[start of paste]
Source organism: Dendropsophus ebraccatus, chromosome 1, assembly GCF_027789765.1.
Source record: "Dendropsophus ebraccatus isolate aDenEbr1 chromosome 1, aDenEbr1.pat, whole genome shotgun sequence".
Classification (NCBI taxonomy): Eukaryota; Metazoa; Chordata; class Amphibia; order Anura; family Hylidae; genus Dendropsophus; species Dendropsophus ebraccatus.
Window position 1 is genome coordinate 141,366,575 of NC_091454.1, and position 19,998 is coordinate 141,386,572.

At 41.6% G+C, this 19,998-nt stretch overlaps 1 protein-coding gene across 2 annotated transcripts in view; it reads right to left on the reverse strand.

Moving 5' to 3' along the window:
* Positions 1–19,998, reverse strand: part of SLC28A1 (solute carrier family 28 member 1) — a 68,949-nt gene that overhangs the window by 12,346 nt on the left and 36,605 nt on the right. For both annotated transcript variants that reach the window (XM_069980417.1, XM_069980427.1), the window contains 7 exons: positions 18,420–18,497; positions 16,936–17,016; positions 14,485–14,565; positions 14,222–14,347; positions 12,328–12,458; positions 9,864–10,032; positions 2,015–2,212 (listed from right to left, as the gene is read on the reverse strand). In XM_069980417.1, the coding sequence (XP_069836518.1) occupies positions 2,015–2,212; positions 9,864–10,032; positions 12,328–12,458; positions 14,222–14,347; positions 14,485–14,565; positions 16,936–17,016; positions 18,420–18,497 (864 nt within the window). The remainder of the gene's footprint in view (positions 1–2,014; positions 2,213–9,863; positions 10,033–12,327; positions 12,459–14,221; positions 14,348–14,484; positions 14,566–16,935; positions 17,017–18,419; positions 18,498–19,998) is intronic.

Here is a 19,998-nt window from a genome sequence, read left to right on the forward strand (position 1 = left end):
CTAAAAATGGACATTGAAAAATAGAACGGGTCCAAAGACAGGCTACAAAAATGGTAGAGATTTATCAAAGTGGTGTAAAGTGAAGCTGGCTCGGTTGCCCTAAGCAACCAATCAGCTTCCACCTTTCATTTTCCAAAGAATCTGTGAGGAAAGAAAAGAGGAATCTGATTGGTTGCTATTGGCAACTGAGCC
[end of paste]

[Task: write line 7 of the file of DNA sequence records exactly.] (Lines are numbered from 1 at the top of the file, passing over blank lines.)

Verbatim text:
* Positions 1–19,998, reverse strand: part of SLC28A1 (solute carrier family 28 member 1) — a 68,949-nt gene that overhangs the window by 12,346 nt on the left and 36,605 nt on the right. For both annotated transcript variants that reach the window (XM_069980417.1, XM_069980427.1), the window contains 7 exons: positions 18,420–18,497; positions 16,936–17,016; positions 14,485–14,565; positions 14,222–14,347; positions 12,328–12,458; positions 9,864–10,032; positions 2,015–2,212 (listed from right to left, as the gene is read on the reverse strand). In XM_069980417.1, the coding sequence (XP_069836518.1) occupies positions 2,015–2,212; positions 9,864–10,032; positions 12,328–12,458; positions 14,222–14,347; positions 14,485–14,565; positions 16,936–17,016; positions 18,420–18,497 (864 nt within the window). The remainder of the gene's footprint in view (positions 1–2,014; positions 2,213–9,863; positions 10,033–12,327; positions 12,459–14,221; positions 14,348–14,484; positions 14,566–16,935; positions 17,017–18,419; positions 18,498–19,998) is intronic.